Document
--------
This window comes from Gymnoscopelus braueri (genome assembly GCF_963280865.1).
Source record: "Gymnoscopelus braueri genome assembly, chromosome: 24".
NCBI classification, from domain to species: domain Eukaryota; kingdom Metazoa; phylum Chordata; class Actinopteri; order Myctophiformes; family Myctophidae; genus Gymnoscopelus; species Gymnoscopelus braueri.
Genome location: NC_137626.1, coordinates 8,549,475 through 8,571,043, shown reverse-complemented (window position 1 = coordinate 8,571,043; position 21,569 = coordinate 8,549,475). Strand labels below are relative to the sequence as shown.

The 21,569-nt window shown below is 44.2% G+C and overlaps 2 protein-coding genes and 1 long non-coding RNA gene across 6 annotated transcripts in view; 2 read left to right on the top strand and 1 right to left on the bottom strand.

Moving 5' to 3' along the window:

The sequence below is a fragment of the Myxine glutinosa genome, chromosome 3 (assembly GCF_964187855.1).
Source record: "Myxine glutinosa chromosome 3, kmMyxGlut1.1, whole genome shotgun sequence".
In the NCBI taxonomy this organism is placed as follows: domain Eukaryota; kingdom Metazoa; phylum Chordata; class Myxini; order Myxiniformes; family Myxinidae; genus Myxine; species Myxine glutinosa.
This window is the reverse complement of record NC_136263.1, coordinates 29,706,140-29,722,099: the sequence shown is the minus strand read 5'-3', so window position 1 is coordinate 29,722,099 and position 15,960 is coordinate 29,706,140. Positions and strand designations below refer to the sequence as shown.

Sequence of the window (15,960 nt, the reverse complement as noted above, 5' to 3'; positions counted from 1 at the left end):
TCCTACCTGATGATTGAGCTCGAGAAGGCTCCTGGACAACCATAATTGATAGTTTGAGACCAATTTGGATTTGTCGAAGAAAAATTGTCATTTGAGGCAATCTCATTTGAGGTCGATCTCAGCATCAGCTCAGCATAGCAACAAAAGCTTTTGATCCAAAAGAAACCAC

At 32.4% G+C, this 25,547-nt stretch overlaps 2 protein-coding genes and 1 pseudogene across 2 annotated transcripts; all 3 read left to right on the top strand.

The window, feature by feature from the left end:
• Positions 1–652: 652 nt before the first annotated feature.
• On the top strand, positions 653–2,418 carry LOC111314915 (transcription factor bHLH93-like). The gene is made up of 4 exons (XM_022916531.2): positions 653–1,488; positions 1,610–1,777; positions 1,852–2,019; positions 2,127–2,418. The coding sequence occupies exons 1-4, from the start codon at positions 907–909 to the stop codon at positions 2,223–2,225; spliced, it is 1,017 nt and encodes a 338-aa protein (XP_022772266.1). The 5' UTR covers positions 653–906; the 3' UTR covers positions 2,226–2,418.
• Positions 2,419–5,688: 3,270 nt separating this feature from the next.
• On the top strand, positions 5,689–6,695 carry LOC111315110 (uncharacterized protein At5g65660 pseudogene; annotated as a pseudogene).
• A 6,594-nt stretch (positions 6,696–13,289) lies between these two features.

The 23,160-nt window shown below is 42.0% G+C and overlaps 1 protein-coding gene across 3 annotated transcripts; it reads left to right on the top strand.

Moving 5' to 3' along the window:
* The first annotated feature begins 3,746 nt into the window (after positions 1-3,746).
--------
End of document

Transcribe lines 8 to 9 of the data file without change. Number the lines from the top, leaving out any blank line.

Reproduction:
Source record: "Myxine glutinosa chromosome 3, kmMyxGlut1.1, whole genome shotgun sequence".
In the NCBI taxonomy this organism is placed as follows: domain Eukaryota; kingdom Metazoa; phylum Chordata; class Myxini; order Myxiniformes; family Myxinidae; genus Myxine; species Myxine glutinosa.